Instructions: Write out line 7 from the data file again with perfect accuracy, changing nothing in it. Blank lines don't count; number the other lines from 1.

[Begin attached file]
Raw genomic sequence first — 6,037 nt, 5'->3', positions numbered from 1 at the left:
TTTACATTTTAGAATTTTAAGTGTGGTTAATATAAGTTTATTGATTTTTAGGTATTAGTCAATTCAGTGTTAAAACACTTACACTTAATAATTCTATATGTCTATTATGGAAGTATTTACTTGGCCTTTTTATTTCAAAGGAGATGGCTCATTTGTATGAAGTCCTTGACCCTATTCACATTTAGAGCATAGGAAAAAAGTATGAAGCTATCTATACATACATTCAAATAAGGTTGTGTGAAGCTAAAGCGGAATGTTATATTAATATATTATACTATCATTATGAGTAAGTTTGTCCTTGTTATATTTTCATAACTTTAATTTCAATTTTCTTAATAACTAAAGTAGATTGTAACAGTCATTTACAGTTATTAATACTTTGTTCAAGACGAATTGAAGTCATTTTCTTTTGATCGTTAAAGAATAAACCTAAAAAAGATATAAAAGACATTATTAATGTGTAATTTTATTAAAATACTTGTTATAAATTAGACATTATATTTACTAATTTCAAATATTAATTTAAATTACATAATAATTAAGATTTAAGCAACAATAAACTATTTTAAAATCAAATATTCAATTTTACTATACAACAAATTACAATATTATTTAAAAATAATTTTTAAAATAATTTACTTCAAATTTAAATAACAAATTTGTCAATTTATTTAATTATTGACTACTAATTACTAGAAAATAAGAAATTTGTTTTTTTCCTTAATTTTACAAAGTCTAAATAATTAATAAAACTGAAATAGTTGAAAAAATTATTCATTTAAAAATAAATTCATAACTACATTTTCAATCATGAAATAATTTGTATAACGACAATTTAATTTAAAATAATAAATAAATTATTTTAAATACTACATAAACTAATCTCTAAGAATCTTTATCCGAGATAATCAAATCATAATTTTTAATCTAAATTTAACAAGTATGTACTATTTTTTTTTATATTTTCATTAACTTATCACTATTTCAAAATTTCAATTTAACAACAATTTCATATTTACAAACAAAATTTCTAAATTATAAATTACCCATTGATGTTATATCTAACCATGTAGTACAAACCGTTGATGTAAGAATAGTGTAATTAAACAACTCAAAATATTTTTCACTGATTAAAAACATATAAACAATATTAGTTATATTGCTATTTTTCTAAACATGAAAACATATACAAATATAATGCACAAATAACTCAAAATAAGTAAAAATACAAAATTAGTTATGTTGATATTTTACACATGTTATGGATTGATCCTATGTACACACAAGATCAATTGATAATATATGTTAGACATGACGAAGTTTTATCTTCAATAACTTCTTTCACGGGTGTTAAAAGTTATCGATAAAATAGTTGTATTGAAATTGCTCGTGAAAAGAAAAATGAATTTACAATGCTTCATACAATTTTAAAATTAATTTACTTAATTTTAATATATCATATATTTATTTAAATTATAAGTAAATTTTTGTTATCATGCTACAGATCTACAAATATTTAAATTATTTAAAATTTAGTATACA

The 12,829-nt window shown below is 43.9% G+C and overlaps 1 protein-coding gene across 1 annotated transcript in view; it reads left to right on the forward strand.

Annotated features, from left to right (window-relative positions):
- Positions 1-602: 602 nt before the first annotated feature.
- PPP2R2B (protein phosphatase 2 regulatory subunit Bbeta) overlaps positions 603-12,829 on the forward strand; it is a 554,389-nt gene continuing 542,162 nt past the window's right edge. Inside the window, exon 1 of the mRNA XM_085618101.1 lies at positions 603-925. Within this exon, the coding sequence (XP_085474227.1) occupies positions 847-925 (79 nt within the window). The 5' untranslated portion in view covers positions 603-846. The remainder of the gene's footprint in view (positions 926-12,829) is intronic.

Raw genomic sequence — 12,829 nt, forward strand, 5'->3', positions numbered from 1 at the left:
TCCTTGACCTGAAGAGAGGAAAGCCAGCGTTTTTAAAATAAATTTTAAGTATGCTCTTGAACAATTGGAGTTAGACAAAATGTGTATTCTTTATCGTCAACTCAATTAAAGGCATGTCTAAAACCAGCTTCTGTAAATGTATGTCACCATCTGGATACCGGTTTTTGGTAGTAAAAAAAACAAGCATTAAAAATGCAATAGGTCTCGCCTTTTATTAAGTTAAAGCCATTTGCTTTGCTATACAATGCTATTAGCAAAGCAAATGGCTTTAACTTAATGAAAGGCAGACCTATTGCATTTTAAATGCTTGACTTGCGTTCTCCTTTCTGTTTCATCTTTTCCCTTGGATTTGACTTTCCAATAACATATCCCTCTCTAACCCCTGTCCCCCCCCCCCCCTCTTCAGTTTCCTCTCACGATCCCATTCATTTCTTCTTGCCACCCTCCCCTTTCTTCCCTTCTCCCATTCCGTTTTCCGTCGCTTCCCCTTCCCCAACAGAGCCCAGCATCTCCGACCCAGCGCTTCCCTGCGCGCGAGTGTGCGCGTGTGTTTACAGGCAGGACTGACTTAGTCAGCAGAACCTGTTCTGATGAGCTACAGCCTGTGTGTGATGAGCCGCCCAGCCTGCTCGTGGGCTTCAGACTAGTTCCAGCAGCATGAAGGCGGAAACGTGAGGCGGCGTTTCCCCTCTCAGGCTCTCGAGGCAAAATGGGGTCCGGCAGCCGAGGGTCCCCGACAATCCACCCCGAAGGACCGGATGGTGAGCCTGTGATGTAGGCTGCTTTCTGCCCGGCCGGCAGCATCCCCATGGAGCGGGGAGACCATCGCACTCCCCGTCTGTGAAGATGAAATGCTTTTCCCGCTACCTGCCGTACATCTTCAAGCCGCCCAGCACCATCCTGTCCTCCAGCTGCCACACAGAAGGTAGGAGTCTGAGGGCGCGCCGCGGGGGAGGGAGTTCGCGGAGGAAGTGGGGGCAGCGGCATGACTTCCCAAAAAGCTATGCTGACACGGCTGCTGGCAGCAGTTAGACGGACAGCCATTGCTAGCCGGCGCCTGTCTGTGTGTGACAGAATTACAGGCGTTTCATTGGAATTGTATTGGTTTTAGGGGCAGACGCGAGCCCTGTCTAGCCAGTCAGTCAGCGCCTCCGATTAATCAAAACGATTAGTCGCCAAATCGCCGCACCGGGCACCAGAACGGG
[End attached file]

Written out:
Raw genomic sequence — 12,829 nt, forward strand, 5'->3', positions numbered from 1 at the left: